There have been significant changes to what people can afford to spend during the recession, according to a new report by the Office for National Statistics.
The report, Poverty and Social Exclusion in the UK and EU, 2005-2011, says that, although overall levels of severe material deprivation in the UK have changed little in recent years the percentage of people in the UK who say they would be unable to meet an unexpected, but necessary financial expense has markedly increased since the start of the economic downturn, up from 26.6% in 2007 to 36.6% in 2011.
There have also been substantial increases in the percentage of people who are unable to afford other items. For example, 29.7% of people in 2011 said they were unable to afford an annual holiday, up from 21.4% in 2007.
In 2011, 22.7% of the UK population were considered to be at the risk of poverty or social exclusion, equivalent to 14.0 million people. This is lower than the European Union average of 24.2% which leaves the UK with the 13th highest rate in a league table where countries such as Bulgaria and Romania have the greatest risk of poverty or social exclusion and, at the other end of the scale, the Czech Republic, Netherlands and Sweden have the least risk.
People are considered at risk of poverty or social exclusion if they experience at least one of three conditions:
• Risk of poverty, meaning having a household income below the poverty threshold,
• Severe material deprivation, and
• Living in a household with low work intensity i.e. working less than 20% of their total potential during the year.
The UK’s at-risk-of-poverty rate was 16.2%, continuing the trend which has seen it fall from 18.7% in 2008. However, this fall can be at least partly explained by a reduction in the poverty threshold, caused by the median disposable income in the UK falling almost £200 in cash terms over this period to £14,873.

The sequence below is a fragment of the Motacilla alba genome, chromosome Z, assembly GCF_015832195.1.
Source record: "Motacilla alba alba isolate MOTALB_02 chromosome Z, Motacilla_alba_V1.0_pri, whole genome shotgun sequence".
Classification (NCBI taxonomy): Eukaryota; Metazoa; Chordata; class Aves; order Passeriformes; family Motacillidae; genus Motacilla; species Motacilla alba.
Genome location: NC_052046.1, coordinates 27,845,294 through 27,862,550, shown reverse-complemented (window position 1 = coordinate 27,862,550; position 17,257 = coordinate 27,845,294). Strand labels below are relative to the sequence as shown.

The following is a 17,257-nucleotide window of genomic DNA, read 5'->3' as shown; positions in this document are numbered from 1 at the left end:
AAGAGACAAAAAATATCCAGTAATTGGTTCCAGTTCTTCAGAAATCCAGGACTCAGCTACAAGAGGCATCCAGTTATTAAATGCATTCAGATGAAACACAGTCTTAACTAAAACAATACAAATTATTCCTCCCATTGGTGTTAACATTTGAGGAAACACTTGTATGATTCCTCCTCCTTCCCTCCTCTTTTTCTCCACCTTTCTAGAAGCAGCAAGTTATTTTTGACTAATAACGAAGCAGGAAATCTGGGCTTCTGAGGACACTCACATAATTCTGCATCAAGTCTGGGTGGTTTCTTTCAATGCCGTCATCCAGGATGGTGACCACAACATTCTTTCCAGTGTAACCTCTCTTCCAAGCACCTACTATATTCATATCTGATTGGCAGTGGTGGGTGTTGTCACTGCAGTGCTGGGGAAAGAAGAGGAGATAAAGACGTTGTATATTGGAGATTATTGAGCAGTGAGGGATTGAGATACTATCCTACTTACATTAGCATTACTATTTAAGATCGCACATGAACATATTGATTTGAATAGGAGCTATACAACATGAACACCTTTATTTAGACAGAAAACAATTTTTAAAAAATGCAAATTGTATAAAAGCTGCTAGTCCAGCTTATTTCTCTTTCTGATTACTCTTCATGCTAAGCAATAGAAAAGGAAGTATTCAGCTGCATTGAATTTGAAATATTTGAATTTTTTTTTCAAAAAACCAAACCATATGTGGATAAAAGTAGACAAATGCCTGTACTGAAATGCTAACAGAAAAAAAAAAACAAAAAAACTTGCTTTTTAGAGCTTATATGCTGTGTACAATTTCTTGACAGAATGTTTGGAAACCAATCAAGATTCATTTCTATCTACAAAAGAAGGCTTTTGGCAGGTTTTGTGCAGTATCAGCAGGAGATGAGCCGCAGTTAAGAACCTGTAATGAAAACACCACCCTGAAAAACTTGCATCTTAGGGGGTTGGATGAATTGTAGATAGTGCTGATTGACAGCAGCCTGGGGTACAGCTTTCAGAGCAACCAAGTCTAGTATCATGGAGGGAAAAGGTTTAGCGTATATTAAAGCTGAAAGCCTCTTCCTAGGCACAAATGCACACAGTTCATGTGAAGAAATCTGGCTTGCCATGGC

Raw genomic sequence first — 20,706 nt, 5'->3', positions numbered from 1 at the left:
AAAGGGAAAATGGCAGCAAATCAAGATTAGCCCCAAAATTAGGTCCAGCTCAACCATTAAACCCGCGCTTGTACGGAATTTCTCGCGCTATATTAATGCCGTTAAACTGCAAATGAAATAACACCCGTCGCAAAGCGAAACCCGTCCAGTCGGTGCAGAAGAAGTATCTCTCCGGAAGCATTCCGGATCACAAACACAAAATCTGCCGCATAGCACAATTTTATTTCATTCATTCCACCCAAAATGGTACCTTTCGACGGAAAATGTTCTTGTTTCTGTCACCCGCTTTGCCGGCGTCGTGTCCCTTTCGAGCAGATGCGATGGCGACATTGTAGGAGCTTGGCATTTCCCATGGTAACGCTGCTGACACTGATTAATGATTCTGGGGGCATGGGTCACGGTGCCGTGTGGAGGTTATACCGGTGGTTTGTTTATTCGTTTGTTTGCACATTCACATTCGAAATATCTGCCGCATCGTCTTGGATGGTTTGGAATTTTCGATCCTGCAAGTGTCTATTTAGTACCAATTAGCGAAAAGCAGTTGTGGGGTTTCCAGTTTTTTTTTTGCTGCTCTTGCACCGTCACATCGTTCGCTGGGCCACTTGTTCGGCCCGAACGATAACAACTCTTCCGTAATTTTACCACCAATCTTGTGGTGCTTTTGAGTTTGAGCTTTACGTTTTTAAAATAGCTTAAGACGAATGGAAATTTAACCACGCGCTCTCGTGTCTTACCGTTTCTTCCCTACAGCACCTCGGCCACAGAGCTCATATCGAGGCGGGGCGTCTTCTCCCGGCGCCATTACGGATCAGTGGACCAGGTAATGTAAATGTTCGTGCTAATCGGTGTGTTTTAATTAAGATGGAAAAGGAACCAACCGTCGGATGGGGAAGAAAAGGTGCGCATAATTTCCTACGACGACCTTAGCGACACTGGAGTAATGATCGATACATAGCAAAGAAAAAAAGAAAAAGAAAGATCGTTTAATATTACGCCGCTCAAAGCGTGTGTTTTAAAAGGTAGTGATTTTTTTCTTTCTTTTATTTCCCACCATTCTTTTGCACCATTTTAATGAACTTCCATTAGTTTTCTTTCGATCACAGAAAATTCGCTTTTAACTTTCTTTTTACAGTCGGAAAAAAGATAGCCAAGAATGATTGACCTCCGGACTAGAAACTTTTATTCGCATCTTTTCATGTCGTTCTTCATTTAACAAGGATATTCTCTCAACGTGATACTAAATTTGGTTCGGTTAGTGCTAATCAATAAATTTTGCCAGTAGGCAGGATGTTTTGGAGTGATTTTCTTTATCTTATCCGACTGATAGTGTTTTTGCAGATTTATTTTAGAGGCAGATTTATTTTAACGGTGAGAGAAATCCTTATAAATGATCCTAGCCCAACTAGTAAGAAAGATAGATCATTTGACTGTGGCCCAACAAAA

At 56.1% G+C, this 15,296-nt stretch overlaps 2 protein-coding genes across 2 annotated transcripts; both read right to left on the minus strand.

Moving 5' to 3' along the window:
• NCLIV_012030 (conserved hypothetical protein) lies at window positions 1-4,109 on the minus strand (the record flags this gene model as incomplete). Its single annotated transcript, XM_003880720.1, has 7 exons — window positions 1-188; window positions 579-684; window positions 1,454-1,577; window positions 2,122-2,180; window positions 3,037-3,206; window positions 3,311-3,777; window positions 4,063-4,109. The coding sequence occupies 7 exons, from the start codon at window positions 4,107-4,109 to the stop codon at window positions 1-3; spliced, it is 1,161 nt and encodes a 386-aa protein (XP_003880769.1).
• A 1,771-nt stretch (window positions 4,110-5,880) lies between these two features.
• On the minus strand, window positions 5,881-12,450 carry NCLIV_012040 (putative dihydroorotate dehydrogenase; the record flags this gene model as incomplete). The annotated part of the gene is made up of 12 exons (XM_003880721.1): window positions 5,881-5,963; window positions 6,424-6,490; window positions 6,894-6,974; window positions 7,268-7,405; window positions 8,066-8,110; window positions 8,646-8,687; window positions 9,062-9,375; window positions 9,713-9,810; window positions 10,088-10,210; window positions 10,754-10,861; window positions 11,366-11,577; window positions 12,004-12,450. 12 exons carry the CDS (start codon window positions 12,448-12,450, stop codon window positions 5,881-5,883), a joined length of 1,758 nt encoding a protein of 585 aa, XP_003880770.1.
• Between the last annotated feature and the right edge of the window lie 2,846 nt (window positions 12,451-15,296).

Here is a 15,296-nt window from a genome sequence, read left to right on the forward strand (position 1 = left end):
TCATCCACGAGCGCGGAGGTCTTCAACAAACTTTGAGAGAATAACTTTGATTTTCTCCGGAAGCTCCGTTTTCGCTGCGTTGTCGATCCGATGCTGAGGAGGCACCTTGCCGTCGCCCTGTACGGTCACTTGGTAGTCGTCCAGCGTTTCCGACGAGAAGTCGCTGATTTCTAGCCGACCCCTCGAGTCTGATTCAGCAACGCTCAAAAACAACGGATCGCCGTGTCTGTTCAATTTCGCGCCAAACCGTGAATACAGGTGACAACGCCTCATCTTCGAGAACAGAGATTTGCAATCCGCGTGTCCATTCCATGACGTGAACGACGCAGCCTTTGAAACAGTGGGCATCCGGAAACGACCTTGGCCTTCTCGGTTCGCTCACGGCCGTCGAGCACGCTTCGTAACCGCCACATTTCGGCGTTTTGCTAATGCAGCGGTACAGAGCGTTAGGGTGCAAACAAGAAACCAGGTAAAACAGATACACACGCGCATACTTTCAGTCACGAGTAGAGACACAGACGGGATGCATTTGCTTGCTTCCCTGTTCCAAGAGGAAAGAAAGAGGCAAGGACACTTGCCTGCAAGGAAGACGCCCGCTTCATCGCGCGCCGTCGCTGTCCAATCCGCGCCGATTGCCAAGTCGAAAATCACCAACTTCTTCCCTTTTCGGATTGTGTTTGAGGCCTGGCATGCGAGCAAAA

The report also shows that, in the UK, more than 1 in 9 (11.5%) people under the age of 60 lived in households with low work intensity in 2011. This is a fall from 13.1% the previous year, but the UK’s low work intensity rate remains one of the highest in the EU.
Someone is described as being at risk of poverty if their equivalised disposable income (after social transfers such as direct income support, child benefits, and non-contributory pensions) is below the poverty threshold. This threshold is 60 per cent of national median equivalised disposable income. This type of relative indicator does not measure absolute wealth or poverty, but low income in comparison to other residents in that country, which in itself does not necessarily imply a low standard of living.
The severe material deprivation rate measures the proportion of the population that cannot afford at least four of the following items:
• To pay their rent, mortgage, utility bills or loan repayments;
• To keep their home adequately warm;
• To face an unexpected financial expense;
• To eat meat or protein regularly;
• To go on holiday for a week once a year;
• A television set;
• A washing machine;
• A car;
• A telephone
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